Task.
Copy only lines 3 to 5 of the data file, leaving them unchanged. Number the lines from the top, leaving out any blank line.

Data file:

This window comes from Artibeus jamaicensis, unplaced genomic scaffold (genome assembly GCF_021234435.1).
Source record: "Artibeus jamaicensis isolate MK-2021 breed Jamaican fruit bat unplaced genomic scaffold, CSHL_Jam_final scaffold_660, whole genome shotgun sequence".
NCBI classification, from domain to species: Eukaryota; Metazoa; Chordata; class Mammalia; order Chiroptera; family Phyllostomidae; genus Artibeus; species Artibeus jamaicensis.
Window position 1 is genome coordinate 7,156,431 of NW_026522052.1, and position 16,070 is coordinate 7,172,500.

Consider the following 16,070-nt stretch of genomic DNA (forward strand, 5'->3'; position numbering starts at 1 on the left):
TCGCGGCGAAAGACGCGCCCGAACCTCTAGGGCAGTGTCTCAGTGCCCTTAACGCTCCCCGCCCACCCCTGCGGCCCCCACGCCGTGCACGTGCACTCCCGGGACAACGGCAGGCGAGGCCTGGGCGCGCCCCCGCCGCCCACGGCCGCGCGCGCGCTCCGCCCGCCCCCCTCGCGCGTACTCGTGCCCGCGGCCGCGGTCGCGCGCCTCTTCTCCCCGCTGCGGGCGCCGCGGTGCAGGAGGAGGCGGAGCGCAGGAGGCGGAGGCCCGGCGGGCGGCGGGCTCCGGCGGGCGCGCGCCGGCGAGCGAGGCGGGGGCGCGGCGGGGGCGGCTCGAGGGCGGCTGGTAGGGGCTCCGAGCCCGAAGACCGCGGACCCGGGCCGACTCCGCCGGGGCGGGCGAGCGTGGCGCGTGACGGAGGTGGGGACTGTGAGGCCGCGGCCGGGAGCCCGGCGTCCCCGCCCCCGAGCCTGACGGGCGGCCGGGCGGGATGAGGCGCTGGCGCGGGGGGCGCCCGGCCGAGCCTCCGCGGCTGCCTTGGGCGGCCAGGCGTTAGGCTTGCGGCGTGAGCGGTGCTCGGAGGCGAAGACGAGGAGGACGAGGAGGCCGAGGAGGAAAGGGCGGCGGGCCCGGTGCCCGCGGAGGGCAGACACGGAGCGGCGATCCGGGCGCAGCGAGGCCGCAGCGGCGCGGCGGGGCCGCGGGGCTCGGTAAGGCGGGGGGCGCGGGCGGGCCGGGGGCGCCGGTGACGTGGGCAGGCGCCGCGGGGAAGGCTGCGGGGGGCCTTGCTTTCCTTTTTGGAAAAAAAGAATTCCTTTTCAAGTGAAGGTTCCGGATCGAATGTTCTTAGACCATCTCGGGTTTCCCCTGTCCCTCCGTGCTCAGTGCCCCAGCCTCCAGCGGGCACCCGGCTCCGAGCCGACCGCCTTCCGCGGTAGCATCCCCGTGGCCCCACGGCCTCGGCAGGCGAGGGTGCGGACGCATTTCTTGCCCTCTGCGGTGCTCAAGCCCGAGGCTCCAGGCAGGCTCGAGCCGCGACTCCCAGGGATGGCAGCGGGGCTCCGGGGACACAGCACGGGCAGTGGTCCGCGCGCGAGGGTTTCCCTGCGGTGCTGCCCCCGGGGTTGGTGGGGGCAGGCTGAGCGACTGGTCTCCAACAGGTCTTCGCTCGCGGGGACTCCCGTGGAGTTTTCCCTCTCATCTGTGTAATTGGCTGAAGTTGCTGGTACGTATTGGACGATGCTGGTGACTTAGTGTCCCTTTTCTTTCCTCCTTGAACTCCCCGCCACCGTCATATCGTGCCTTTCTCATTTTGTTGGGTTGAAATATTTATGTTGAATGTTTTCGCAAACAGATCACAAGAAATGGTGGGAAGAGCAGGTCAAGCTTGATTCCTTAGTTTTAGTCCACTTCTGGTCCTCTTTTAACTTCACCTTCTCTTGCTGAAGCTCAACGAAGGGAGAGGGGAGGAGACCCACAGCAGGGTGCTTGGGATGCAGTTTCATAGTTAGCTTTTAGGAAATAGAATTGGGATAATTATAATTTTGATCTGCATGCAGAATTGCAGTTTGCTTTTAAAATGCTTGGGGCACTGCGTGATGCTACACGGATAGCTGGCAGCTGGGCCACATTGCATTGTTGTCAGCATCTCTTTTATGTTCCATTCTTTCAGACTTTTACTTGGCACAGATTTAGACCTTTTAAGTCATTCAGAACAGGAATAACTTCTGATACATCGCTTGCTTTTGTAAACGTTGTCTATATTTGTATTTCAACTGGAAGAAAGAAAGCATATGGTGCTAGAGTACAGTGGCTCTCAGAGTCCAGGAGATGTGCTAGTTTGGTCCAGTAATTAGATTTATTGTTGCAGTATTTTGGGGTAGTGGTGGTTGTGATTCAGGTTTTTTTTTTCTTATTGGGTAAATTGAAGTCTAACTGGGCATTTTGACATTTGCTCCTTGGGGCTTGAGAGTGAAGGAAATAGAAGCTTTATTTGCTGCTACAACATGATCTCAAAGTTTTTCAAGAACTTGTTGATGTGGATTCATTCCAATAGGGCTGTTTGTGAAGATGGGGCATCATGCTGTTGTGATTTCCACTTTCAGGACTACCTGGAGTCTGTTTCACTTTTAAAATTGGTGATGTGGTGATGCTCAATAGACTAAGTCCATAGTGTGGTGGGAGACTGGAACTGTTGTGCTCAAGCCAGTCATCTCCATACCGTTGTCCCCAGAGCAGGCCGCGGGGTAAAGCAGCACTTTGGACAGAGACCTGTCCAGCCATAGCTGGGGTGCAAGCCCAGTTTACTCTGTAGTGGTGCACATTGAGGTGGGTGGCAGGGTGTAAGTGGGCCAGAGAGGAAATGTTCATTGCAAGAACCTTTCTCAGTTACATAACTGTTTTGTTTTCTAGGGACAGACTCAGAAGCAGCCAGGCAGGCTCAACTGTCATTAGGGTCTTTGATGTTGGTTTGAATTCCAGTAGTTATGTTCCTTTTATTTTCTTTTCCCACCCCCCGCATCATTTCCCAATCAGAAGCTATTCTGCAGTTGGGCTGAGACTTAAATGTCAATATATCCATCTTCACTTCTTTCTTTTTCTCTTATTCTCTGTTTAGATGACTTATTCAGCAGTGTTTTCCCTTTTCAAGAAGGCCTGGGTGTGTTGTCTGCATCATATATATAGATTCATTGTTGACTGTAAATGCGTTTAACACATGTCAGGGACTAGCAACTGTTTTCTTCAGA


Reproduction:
NCBI classification, from domain to species: Eukaryota; Metazoa; Chordata; class Mammalia; order Chiroptera; family Phyllostomidae; genus Artibeus; species Artibeus jamaicensis.
Window position 1 is genome coordinate 7,156,431 of NW_026522052.1, and position 16,070 is coordinate 7,172,500.

Consider the following 16,070-nt stretch of genomic DNA (forward strand, 5'->3'; position numbering starts at 1 on the left):